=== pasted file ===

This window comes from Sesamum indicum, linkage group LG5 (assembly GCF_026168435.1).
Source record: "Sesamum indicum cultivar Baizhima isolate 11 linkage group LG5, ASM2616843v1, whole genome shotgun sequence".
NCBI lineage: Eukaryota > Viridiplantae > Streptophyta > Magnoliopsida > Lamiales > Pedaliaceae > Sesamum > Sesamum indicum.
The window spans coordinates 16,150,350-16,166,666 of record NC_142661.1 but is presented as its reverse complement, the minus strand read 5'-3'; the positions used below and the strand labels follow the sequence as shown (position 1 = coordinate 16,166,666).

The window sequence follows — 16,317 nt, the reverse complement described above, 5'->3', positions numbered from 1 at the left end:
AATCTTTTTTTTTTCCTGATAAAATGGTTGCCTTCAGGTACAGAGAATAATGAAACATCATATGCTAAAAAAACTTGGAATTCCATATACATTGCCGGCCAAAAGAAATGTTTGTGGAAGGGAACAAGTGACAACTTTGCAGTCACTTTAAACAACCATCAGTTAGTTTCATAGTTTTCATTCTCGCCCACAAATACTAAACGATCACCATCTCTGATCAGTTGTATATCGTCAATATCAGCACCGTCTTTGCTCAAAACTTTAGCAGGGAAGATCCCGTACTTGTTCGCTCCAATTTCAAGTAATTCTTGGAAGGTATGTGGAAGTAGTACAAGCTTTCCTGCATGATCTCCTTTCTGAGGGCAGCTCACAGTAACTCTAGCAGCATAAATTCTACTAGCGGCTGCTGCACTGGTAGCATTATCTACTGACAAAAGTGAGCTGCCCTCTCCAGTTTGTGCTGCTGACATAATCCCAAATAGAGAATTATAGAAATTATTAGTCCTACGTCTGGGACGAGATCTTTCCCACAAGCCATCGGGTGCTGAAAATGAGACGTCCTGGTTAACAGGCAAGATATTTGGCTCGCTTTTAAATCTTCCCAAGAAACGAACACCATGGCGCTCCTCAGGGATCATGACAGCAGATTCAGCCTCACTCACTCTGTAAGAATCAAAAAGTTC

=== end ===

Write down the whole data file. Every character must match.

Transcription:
This window comes from Sesamum indicum, linkage group LG5 (assembly GCF_026168435.1).
Source record: "Sesamum indicum cultivar Baizhima isolate 11 linkage group LG5, ASM2616843v1, whole genome shotgun sequence".
NCBI lineage: Eukaryota > Viridiplantae > Streptophyta > Magnoliopsida > Lamiales > Pedaliaceae > Sesamum > Sesamum indicum.
The window spans coordinates 16,150,350-16,166,666 of record NC_142661.1 but is presented as its reverse complement, the minus strand read 5'-3'; the positions used below and the strand labels follow the sequence as shown (position 1 = coordinate 16,166,666).

The window sequence follows — 16,317 nt, the reverse complement described above, 5'->3', positions numbered from 1 at the left end:
AATCTTTTTTTTTTCCTGATAAAATGGTTGCCTTCAGGTACAGAGAATAATGAAACATCATATGCTAAAAAAACTTGGAATTCCATATACATTGCCGGCCAAAAGAAATGTTTGTGGAAGGGAACAAGTGACAACTTTGCAGTCACTTTAAACAACCATCAGTTAGTTTCATAGTTTTCATTCTCGCCCACAAATACTAAACGATCACCATCTCTGATCAGTTGTATATCGTCAATATCAGCACCGTCTTTGCTCAAAACTTTAGCAGGGAAGATCCCGTACTTGTTCGCTCCAATTTCAAGTAATTCTTGGAAGGTATGTGGAAGTAGTACAAGCTTTCCTGCATGATCTCCTTTCTGAGGGCAGCTCACAGTAACTCTAGCAGCATAAATTCTACTAGCGGCTGCTGCACTGGTAGCATTATCTACTGACAAAAGTGAGCTGCCCTCTCCAGTTTGTGCTGCTGACATAATCCCAAATAGAGAATTATAGAAATTATTAGTCCTACGTCTGGGACGAGATCTTTCCCACAAGCCATCGGGTGCTGAAAATGAGACGTCCTGGTTAACAGGCAAGATATTTGGCTCGCTTTTAAATCTTCCCAAGAAACGAACACCATGGCGCTCCTCAGGGATCATGACAGCAGATTCAGCCTCACTCACTCTGTAAGAATCAAAAAGTTC